I,ve just gotten what you mean about the security bits, thnaks but obviously I got it open.

Kind Regards
and thanks again
Anthony

View Grumpy's profile

Grumpy

25216 posts in 4213 days


#10 posted 04-18-2019 02:10 AM

Mate, that is an oldie. I have a similar version, a Ryobi;


This one is a much better tool


.
In conjunction with this mini palm belt sander;

-- Grumpy - "Always look on the bright side of life"- Monty Python

View SMP's profile

SMP

860 posts in 267 days


#11 posted 04-18-2019 02:48 AM

Ok,thanks for the info, So just to confirm where my finger is touching which is black, I need to get that back to copper? I,ve since contacted Metabo here in Hong Kong and they are trying to source new brushes for me.

I,ve just gotten what you mean about the security bits, thnaks but obviously I got it open.

Kind Regards
and thanks again
Anthony

- anthm27

Correct as clean as you can without taking too much actual copper off. It won’t be as clean as the sides. The goal is to get as much copper to brush contact as possible. Well i won’t get into the details of brush surface are vs edge area that gets into torque vs speed etc due to skin effect. The important thing here is metal to brush contact.
If you get new brushes they should come with new springs which will help also. New brushes and springs, lube any bearings/bushings and it will be good as new.

Is Metabo merged with Hitachi now?

View anthm27's profile

anthm27

818 posts in 1472 days


#12 posted 04-18-2019 03:20 AM


Correct as clean as you can without taking too much actual copper off. It won’t be as clean as the sides. The goal is to get as much copper to brush contact as possible. Well i won’t get into the details of brush surface are vs edge area that gets into torque vs speed etc due to skin effect. The important thing here is metal to brush contact.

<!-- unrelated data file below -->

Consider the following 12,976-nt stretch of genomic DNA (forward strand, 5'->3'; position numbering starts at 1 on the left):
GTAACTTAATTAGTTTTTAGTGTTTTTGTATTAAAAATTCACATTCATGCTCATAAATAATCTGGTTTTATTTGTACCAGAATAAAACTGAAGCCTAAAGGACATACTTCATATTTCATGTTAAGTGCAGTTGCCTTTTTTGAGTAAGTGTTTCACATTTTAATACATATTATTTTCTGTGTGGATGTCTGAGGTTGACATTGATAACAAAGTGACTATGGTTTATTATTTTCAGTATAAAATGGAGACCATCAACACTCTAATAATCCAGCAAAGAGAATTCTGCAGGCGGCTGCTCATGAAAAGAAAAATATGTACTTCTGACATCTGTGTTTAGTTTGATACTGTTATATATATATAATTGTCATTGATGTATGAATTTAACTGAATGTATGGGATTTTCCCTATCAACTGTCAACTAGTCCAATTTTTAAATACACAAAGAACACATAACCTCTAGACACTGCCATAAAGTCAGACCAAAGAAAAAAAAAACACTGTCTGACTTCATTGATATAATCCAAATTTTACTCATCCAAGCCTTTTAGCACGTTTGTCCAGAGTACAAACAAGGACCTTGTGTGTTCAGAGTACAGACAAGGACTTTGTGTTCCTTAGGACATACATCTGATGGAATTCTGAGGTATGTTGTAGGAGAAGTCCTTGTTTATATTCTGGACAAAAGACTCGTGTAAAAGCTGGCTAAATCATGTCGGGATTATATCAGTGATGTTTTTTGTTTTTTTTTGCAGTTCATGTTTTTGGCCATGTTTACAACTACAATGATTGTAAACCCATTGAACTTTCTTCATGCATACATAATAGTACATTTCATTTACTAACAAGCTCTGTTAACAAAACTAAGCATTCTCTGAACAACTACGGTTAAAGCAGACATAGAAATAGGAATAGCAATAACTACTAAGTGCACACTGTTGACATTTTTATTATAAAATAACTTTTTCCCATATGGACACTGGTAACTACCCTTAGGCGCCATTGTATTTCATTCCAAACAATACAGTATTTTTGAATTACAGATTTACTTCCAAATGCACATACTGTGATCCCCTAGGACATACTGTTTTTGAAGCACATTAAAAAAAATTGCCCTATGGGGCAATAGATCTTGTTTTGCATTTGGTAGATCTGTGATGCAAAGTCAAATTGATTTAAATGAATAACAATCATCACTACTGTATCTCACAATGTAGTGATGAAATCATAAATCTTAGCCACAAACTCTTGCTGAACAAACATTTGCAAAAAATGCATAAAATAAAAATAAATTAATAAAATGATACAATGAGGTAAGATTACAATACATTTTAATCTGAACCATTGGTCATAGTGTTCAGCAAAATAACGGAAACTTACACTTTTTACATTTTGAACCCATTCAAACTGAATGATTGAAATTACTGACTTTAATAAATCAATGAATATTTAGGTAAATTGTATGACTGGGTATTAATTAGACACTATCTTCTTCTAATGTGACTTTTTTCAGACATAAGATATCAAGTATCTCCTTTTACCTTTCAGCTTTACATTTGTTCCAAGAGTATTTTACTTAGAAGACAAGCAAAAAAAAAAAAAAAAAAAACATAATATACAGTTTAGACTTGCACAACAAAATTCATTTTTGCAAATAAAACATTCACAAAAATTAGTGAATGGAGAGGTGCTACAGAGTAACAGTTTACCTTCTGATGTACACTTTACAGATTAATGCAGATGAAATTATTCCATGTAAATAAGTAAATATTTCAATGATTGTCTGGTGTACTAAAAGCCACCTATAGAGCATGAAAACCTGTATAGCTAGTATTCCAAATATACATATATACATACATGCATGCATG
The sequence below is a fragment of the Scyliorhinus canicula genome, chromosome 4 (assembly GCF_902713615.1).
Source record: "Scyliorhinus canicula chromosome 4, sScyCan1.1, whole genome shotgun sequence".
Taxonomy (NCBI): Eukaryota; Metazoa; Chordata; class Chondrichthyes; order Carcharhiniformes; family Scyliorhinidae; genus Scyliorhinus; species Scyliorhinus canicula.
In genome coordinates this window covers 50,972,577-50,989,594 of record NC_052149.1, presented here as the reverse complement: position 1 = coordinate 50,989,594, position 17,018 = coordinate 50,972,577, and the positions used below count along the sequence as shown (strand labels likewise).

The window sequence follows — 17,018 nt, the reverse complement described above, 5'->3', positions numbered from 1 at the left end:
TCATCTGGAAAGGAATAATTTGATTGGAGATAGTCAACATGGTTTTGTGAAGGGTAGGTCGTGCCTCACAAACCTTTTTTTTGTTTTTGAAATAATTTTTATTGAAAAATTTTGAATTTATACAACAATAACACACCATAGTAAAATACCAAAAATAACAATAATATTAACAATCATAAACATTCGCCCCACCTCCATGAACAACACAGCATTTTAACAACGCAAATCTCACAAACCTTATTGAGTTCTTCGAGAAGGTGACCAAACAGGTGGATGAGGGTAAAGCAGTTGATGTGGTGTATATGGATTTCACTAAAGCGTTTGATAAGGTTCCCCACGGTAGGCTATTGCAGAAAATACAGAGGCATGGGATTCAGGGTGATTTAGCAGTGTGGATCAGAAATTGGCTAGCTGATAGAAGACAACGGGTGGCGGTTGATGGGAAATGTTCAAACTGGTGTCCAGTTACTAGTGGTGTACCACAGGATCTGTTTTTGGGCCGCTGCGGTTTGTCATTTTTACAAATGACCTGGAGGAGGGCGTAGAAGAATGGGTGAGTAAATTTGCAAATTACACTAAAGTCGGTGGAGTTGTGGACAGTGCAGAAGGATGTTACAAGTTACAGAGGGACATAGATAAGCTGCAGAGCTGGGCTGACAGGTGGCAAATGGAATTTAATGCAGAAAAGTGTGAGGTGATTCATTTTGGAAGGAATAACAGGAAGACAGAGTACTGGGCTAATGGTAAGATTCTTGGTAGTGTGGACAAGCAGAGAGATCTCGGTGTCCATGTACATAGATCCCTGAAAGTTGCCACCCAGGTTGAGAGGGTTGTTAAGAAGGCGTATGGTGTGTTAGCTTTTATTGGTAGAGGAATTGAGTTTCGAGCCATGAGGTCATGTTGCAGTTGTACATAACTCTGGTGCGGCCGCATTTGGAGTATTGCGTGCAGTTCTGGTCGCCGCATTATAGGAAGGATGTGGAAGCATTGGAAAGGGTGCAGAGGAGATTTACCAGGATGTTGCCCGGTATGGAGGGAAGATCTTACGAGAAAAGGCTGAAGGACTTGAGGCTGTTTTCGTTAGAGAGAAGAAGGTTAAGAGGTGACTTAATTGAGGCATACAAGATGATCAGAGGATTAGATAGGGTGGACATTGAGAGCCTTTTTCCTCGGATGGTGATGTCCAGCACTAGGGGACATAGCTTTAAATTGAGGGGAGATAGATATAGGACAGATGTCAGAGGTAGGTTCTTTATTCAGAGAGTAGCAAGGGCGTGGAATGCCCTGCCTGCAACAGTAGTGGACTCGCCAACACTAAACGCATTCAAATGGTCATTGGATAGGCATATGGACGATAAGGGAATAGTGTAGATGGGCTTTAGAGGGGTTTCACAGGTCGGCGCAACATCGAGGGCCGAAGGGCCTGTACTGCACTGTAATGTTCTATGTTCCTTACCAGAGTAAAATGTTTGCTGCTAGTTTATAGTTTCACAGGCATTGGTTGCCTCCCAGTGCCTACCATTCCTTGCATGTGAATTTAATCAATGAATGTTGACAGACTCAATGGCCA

If you get new brushes they should come with new springs which will help also. New brushes and springs, lube any bearings/bushings and it will be good as new.

Is Metabo merged with Hitachi now?

- SMP

Thats great, I shall keep you updated, Just waiting for the Metabo rep to email me back about the parts, I shall ask him about the Hitachi and Metabo merging thing,

Thanks again
and I shall update.

Regards
Anth

View anthm27's profile

anthm27

818 posts in 1472 days


#13 posted 04-18-2019 03:22 AM



Mate, that is an oldie. I have a similar version, a Ryobi;

In conjunction with this mini palm belt sander;
- Grumpy

They Look like good old faithfuls that are serving well, Good idea with the cords in the PVC, I guess the PVC pipe just stays on the cord when in use.
Nice one

Regards
Anth

View Grumpy's profile

Grumpy

25216 posts in 4213 days


#14 posted 04-18-2019 03:38 AM

No the pvc is removed when in use. A very cheap way to tidy up the cord.

-- Grumpy - "Always look on the bright side of life"- Monty Python

View MrUnix's profile

MrUnix

7359 posts in 2561 days


#15 posted 04-18-2019 03:39 AM

Those brushes don’t look too bad. There should be a mark or indicator on them which is the point at which they need to be replaced. As for the commutator (where your finger is), yes – clean them up with some fine sandpaper and if needed, undercut the mica between each one slightly.

While you have it apart, now is also a good time to replace the bearings :)

Cheers,
Brad

-- Brad in FL - In Dog I trust... everything else is questionable

showing 1 through 15 of 37 replies

Have your say...

You must be signed in to reply.

DISCLAIMER: Any posts on LJ are posted by individuals acting in their own right and do not necessarily reflect the views of LJ. LJ will not be held liable for the actions of any user.

Latest Projects | Latest Blog Entries | Latest Forum Topics

HomeRefurbers.com